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      Non-conscious processes in changing health-related behaviour: a conceptual analysis and framework

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          Much of the global burden of non-communicable disease is caused by unhealthy behaviours that individuals enact even when informed of their health-harming consequences. A key insight is that these behaviours are not predominantly driven by deliberative conscious decisions, but occur directly in response to environmental cues and without necessary representation of their consequences. Consequently, interventions that target non-conscious rather than conscious processes to change health behaviour may have significant potential, but this important premise remains largely untested. This is in part due to the lack of a practicable conceptual framework that can be applied to better describe and assess these interventions. We propose a framework for describing or categorising interventions to change health behaviour by the degree to which their effects may be considered non-conscious. Potential practical issues with applying such a framework are discussed, as are the implications for further research to inform the testing and development of interventions. A pragmatic means of conceptualising interventions targeted at non-conscious processes is a necessary prelude to testing the potency of such interventions. This can ultimately inform the development of interventions with the potential to shape healthier behaviours across populations.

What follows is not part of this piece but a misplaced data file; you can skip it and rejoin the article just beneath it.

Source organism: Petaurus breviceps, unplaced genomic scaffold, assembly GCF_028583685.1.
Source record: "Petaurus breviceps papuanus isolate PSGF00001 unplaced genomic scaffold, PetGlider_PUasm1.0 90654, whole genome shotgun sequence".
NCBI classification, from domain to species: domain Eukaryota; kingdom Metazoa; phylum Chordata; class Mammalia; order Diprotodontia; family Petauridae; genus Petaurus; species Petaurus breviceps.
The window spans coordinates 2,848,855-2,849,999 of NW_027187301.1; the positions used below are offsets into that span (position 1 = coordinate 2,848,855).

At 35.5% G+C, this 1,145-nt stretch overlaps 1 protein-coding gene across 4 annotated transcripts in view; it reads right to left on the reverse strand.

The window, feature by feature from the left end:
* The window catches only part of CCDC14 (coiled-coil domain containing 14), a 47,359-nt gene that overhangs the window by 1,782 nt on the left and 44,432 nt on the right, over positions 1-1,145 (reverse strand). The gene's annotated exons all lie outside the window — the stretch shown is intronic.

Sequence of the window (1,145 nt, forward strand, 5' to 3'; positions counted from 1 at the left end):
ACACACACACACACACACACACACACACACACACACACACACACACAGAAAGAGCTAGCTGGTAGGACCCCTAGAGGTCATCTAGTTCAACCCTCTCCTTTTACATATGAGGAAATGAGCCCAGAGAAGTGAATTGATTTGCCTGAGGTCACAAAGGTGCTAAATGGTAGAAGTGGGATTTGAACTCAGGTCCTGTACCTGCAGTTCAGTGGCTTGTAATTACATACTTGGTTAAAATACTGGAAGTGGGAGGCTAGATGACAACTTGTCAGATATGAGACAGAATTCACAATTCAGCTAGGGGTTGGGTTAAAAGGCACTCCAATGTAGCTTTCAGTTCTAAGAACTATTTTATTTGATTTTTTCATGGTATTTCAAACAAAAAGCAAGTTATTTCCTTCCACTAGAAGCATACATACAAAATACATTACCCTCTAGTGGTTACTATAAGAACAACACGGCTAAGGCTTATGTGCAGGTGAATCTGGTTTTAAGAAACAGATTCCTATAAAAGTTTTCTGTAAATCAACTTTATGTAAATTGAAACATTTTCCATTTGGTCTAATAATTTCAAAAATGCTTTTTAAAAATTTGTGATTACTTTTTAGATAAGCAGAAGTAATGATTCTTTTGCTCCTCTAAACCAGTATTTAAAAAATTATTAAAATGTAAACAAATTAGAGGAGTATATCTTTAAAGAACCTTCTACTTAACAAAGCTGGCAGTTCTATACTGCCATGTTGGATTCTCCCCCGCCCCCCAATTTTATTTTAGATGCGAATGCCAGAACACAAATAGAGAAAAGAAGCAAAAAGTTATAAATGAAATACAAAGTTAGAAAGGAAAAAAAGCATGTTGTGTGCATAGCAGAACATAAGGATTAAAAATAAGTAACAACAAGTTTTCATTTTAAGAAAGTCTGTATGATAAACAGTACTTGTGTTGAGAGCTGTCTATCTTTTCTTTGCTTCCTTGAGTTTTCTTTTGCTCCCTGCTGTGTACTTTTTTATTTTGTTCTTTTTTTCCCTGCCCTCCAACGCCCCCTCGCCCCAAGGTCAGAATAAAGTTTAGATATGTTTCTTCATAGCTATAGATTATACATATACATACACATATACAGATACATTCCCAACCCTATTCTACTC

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          The behavior change technique taxonomy (v1) of 93 hierarchically clustered techniques: building an international consensus for the reporting of behavior change interventions.